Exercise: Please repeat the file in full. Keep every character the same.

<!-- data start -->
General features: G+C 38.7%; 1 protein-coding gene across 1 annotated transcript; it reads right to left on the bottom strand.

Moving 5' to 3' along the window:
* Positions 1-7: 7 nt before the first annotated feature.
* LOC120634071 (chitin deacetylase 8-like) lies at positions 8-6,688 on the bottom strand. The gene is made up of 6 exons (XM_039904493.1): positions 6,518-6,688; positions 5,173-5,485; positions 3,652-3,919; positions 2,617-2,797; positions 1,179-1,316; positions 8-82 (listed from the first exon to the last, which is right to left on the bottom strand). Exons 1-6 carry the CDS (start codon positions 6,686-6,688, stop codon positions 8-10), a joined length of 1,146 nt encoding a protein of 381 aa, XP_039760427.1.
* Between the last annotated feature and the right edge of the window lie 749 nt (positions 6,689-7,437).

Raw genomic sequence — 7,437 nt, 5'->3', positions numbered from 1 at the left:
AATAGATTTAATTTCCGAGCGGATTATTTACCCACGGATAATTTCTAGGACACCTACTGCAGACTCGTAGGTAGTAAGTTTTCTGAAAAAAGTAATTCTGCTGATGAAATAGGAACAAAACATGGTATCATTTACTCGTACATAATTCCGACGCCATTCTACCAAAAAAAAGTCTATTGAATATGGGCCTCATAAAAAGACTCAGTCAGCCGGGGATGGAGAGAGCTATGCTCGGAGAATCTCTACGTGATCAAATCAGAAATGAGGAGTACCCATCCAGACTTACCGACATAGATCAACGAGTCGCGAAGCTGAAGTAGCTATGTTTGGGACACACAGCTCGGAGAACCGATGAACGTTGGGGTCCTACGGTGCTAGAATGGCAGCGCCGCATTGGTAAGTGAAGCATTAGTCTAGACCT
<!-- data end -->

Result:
General features: G+C 38.7%; 1 protein-coding gene across 1 annotated transcript; it reads right to left on the bottom strand.

Moving 5' to 3' along the window:
* Positions 1-7: 7 nt before the first annotated feature.
* LOC120634071 (chitin deacetylase 8-like) lies at positions 8-6,688 on the bottom strand. The gene is made up of 6 exons (XM_039904493.1): positions 6,518-6,688; positions 5,173-5,485; positions 3,652-3,919; positions 2,617-2,797; positions 1,179-1,316; positions 8-82 (listed from the first exon to the last, which is right to left on the bottom strand). Exons 1-6 carry the CDS (start codon positions 6,686-6,688, stop codon positions 8-10), a joined length of 1,146 nt encoding a protein of 381 aa, XP_039760427.1.
* Between the last annotated feature and the right edge of the window lie 749 nt (positions 6,689-7,437).

Raw genomic sequence — 7,437 nt, 5'->3', positions numbered from 1 at the left:
AATAGATTTAATTTCCGAGCGGATTATTTACCCACGGATAATTTCTAGGACACCTACTGCAGACTCGTAGGTAGTAAGTTTTCTGAAAAAAGTAATTCTGCTGATGAAATAGGAACAAAACATGGTATCATTTACTCGTACATAATTCCGACGCCATTCTACCAAAAAAAAGTCTATTGAATATGGGCCTCATAAAAAGACTCAGTCAGCCGGGGATGGAGAGAGCTATGCTCGGAGAATCTCTACGTGATCAAATCAGAAATGAGGAGTACCCATCCAGACTTACCGACATAGATCAACGAGTCGCGAAGCTGAAGTAGCTATGTTTGGGACACACAGCTCGGAGAACCGATGAACGTTGGGGTCCTACGGTGCTAGAATGGCAGCGCCGCATTGGTAAGTGAAGCATTAGTCTAGACCT